Rising late, I saw that Hove was wreathed in sea mist yet the sun was doing it’s best to get through. Delayed by Marmite toast and strong tea I eventually hit the prom around mid day and found cool air, sunshine and mist. A perfect combination creating an odd sense that Brighton was a stage existing in a bubble out of step with the rest of England. Many would argue that, indeed it does. Tourists drifted in as the mist drifted out and by 2pm the weather was ready for sun bathing and ice cream…..and yes, the dog did get his share.
Archive for the 'images' Category
Saturday afternoon the rain came in and visibility was down to yards up at Devils Dyke but FINALLY, today, we had clear skies and sunshine just in time for the Brighton Marathon. Pre festival spirit seems to be kicking in and last weekend Brighton Unitarian Church held a Makers Boutique (a craft fair to you and me) selling handmade contemporary arts & crafts with some good work by Nick Orsbournbe. They plan to repeat this throughout the year, check their site for details.
Classical Lighting on Western Road has closed down – FINALLY! I bought some lights in this shop 14 years ago when I first moved to town and they had a closing down sale then. As far as I know they’ve had a closing down sale every day since. I imagined that they got away with it because of the high turnover of people moving to Brighton and then moving out again. I had thought that this was just some sales gimmick but it seems they really were closing down, only very, very, very slowly.
Hooray! January is over. What an awful month! You get up and it’s dark, you go to work and it’s dark. You come home and it’s dark. And it’s cold. And it snows. And the snow instantly turnes to slush or black ice. And it rains. And there are car accidents and there are traffic jams and the bloody train system closes down.
But January is over. We’ve survived and on Monday the sun broke through just as I got to work. Isn’t the sun fantastic? We British are stalwarts. We persevere through these bloody winter days but every now and them we get a glimpse of what life is supposed to be like and it’s beautiful.
The people who do road works have decided that the wiggly bit in the A23 just before Handcross isn’t difficult enough for drivers so they’ve added a few hazards. They have run a line of cones along the outside lane and painted two extra sets of centre lines down the road. So now there is a chicane where drivers can’t tell where the middle is and so meander around like morons.
Still, we have a bit of sun at last which creates some great light just after the rain.
And in Brighton today I noticed a great new bit of street art in St. George’s Mews along with some written words seeming to blame globalisation for poverty in Africa.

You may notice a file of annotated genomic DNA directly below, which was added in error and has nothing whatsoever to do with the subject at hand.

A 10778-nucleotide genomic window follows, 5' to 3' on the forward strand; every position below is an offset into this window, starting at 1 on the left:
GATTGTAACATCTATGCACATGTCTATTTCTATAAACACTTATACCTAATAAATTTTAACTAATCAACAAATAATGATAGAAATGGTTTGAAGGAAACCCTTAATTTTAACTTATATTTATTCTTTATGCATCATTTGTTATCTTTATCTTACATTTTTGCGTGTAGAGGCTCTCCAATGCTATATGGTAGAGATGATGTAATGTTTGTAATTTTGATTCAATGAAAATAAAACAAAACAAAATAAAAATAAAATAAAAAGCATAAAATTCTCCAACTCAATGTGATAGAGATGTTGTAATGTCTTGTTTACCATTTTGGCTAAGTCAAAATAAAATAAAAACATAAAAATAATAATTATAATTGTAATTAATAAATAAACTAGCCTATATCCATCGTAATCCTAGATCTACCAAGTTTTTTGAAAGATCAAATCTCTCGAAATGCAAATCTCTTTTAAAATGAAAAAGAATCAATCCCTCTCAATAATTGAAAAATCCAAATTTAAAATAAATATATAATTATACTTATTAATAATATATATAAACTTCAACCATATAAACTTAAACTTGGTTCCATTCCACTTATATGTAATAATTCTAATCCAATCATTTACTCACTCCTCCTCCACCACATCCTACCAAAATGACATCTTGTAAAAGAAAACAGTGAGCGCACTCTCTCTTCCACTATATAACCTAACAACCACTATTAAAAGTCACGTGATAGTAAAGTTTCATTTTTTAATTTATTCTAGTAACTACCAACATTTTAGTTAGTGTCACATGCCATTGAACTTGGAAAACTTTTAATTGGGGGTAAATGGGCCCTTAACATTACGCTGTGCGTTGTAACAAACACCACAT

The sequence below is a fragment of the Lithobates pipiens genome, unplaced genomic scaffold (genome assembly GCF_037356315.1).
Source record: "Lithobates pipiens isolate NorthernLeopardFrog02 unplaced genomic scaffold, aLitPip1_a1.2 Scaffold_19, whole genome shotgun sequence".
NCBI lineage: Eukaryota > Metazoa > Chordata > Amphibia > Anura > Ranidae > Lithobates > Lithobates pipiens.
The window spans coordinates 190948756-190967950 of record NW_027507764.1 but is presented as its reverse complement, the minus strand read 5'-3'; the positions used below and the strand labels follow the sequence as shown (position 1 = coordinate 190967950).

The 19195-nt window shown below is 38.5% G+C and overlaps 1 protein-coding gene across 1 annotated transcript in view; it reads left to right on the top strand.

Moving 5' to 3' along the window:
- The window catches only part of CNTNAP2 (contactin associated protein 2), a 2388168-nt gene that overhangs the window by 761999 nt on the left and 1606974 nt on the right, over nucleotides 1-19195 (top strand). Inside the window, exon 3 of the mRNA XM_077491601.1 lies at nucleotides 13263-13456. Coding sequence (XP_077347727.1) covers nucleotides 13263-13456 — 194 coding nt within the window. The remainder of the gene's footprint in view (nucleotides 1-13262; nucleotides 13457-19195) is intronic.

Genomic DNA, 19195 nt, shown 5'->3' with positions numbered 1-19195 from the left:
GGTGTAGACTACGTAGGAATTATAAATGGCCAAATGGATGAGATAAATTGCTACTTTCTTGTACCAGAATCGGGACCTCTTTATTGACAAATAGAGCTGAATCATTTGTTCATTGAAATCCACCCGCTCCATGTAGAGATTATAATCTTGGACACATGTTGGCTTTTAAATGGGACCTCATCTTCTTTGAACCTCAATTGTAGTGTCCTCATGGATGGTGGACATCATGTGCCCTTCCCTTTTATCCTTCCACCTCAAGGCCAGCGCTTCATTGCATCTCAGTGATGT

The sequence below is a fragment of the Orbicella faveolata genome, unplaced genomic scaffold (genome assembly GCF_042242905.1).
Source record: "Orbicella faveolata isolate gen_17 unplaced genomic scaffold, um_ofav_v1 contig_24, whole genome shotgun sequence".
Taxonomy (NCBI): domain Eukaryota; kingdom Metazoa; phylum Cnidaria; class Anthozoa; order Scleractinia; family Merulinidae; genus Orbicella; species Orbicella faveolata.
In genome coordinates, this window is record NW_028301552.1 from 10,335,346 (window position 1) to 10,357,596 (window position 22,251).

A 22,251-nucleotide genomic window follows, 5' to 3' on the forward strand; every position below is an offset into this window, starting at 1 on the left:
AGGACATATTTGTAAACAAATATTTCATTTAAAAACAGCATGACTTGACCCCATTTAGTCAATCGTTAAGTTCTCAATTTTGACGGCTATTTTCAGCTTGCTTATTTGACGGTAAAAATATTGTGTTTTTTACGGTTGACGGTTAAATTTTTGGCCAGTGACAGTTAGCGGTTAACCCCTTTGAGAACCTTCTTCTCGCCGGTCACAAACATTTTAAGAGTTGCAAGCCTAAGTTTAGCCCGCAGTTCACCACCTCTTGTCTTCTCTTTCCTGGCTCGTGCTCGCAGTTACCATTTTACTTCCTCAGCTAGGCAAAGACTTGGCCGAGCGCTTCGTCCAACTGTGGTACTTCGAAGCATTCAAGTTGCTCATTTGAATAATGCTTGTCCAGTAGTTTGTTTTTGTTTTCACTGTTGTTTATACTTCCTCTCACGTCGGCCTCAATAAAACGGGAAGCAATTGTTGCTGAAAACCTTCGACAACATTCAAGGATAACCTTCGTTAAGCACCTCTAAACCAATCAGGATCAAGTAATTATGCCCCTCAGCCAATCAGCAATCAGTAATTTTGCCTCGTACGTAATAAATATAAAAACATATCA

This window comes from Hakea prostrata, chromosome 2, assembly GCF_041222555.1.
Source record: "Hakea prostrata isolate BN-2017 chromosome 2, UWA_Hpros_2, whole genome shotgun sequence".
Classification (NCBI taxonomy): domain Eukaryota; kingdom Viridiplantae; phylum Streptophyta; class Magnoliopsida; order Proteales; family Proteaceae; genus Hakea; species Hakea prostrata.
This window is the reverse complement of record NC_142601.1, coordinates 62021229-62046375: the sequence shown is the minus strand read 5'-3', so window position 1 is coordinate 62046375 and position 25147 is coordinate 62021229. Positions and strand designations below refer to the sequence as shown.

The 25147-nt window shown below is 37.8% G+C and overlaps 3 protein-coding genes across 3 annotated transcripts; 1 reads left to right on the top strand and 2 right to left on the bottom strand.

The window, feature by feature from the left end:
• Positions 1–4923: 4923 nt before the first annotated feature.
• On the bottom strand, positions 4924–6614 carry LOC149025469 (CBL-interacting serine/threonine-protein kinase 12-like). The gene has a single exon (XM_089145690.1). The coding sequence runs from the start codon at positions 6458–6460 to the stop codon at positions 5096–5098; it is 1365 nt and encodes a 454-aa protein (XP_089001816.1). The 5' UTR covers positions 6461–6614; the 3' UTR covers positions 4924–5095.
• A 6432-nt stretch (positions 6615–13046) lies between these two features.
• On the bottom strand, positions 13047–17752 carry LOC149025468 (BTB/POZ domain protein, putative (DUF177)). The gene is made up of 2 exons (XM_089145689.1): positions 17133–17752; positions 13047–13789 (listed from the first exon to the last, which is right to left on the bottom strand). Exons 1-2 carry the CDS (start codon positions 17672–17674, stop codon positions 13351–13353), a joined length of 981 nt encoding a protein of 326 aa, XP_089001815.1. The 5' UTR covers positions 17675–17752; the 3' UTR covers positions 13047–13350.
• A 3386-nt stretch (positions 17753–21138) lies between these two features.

I was texted Friday evening saying come and see a gig at the Duke Of York. A film about the sea with live music. Arrived just before midnight to find a lot of people waiting to see the Brighton based indie rock band British Sea Power perform a live accompaniment to the film From The Sea To The Land Beyond.
From The Sea To The Land Beyond is a film by Penny Woolcock using archive footage from films made over the past 100 years from the the British Film Institute. It is a montage and traces very loosely the history of the British relationship with the sea.
I bought a large glass of Rioja and took a seat. As the film started and the band began to play the connection between the two was not obvious. Much of the footage is fairly stark black and white and the music is modern indy rock. However, very quickly I relaxed into the film and found it captivating, the music providing a splendid backdrop to some fascinating images. British Sea Power are a basic guitar band supplemented by a viola and a cornet and I loved the way the cornet swept one along in what was at times quite an emotional experience.
Terrific stuff, reminiscent of Koyaanisqatsi in places and which could stand another viewing.
A friend recently pointed out an annoying habit many people have of starting their sentences with the word “So”. He’s right. It’s odd how things like this catch on so quickly and I blame it on The Internet in the same way as my parents blamed everything on all those atom bombs they kept letting off.
So, I did Dartmouth Week regatta last week. Boat towed down on Monday. Cork 1720. Test run Tuesday. Gale and torrential rain on Wednesday so skipped the Brixham passage race. Instead two of us rose early and walked through the rain to the boat getting thoroughly saturated then spent hours with clothes in front of heaters trying to dry out. Ah, Summertime in England.
For lunch, to a pub named The Cherub. Old. Tudor. Flowers. Two pints of “Yotter” and a baked potato with cheese. After; home for a snooze then out again for more beer and dinner before bed. My type of day really.
Raced for the rest of the week. First race we led our class for a bit then jinxed it by considering crossing the finish line first before we’d even hit the first mark. This set the trend. Optimistic starts followed by reasonably skilled sailing then awful cockups before becoming resigned to coming in well down but having had a great day and only hit one other boat. Good to hit one boat on the first day, we reasoned, to make sure the rest of them stay clear. Sportsboat class taken by a J70. New J-Boat with a lifting keel. Evenings spent consuming pints of bitter and watching loud air displays. No British celebration complete without a war reference so a Lancaster, a Hurricane and a Spitfire. Then, next day, the Red Arrows. Prefer Dartmouth to Cowes these days as cheaper, fewer tossers and less crowded so possible to get into the pubs and restaurants. Dartmouth is also a great natural harbour. A smallish river but just round the corner and you’re out into open sea. Great castle like structures at the entrance to the river too.